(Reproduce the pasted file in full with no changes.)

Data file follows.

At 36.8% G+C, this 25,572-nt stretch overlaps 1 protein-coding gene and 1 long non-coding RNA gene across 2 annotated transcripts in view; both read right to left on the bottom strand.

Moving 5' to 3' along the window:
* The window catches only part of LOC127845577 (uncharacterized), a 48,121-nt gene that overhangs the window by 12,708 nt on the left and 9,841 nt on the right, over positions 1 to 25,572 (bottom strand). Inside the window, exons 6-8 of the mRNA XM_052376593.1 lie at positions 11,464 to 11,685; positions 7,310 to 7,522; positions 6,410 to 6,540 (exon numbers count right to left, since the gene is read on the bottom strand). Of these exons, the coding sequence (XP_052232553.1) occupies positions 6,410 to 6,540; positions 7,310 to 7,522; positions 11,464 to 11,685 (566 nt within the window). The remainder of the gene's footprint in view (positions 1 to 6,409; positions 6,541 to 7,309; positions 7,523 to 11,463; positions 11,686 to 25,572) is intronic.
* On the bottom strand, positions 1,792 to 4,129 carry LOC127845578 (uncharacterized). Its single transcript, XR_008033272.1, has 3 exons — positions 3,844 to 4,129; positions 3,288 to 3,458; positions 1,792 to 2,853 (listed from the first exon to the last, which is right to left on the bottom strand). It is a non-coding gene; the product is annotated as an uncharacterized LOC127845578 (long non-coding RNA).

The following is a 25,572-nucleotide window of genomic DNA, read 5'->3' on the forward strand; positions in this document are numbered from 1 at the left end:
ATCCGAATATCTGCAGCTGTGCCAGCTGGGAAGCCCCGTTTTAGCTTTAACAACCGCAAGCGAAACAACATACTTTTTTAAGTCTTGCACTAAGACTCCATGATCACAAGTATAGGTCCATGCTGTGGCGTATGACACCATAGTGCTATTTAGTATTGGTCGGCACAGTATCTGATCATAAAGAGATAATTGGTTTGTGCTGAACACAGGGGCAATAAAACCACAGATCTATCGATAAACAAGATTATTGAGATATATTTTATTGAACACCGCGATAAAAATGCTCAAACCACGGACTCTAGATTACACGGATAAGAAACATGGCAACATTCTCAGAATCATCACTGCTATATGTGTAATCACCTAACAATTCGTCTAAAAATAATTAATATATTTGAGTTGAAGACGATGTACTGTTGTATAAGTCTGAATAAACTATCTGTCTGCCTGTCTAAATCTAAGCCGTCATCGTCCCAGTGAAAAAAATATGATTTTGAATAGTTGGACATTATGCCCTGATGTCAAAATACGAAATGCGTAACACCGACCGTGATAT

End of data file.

At 36.8% G+C, this 25,572-nt stretch overlaps 1 protein-coding gene and 1 long non-coding RNA gene across 2 annotated transcripts in view; both read right to left on the bottom strand.

Moving 5' to 3' along the window:
* The window catches only part of LOC127845577 (uncharacterized), a 48,121-nt gene that overhangs the window by 12,708 nt on the left and 9,841 nt on the right, over positions 1 to 25,572 (bottom strand). Inside the window, exons 6-8 of the mRNA XM_052376593.1 lie at positions 11,464 to 11,685; positions 7,310 to 7,522; positions 6,410 to 6,540 (exon numbers count right to left, since the gene is read on the bottom strand). Of these exons, the coding sequence (XP_052232553.1) occupies positions 6,410 to 6,540; positions 7,310 to 7,522; positions 11,464 to 11,685 (566 nt within the window). The remainder of the gene's footprint in view (positions 1 to 6,409; positions 6,541 to 7,309; positions 7,523 to 11,463; positions 11,686 to 25,572) is intronic.
* On the bottom strand, positions 1,792 to 4,129 carry LOC127845578 (uncharacterized). Its single transcript, XR_008033272.1, has 3 exons — positions 3,844 to 4,129; positions 3,288 to 3,458; positions 1,792 to 2,853 (listed from the first exon to the last, which is right to left on the bottom strand). It is a non-coding gene; the product is annotated as an uncharacterized LOC127845578 (long non-coding RNA).

The following is a 25,572-nucleotide window of genomic DNA, read 5'->3' on the forward strand; positions in this document are numbered from 1 at the left end:
ATCCGAATATCTGCAGCTGTGCCAGCTGGGAAGCCCCGTTTTAGCTTTAACAACCGCAAGCGAAACAACATACTTTTTTAAGTCTTGCACTAAGACTCCATGATCACAAGTATAGGTCCATGCTGTGGCGTATGACACCATAGTGCTATTTAGTATTGGTCGGCACAGTATCTGATCATAAAGAGATAATTGGTTTGTGCTGAACACAGGGGCAATAAAACCACAGATCTATCGATAAACAAGATTATTGAGATATATTTTATTGAACACCGCGATAAAAATGCTCAAACCACGGACTCTAGATTACACGGATAAGAAACATGGCAACATTCTCAGAATCATCACTGCTATATGTGTAATCACCTAACAATTCGTCTAAAAATAATTAATATATTTGAGTTGAAGACGATGTACTGTTGTATAAGTCTGAATAAACTATCTGTCTGCCTGTCTAAATCTAAGCCGTCATCGTCCCAGTGAAAAAAATATGATTTTGAATAGTTGGACATTATGCCCTGATGTCAAAATACGAAATGCGTAACACCGACCGTGATAT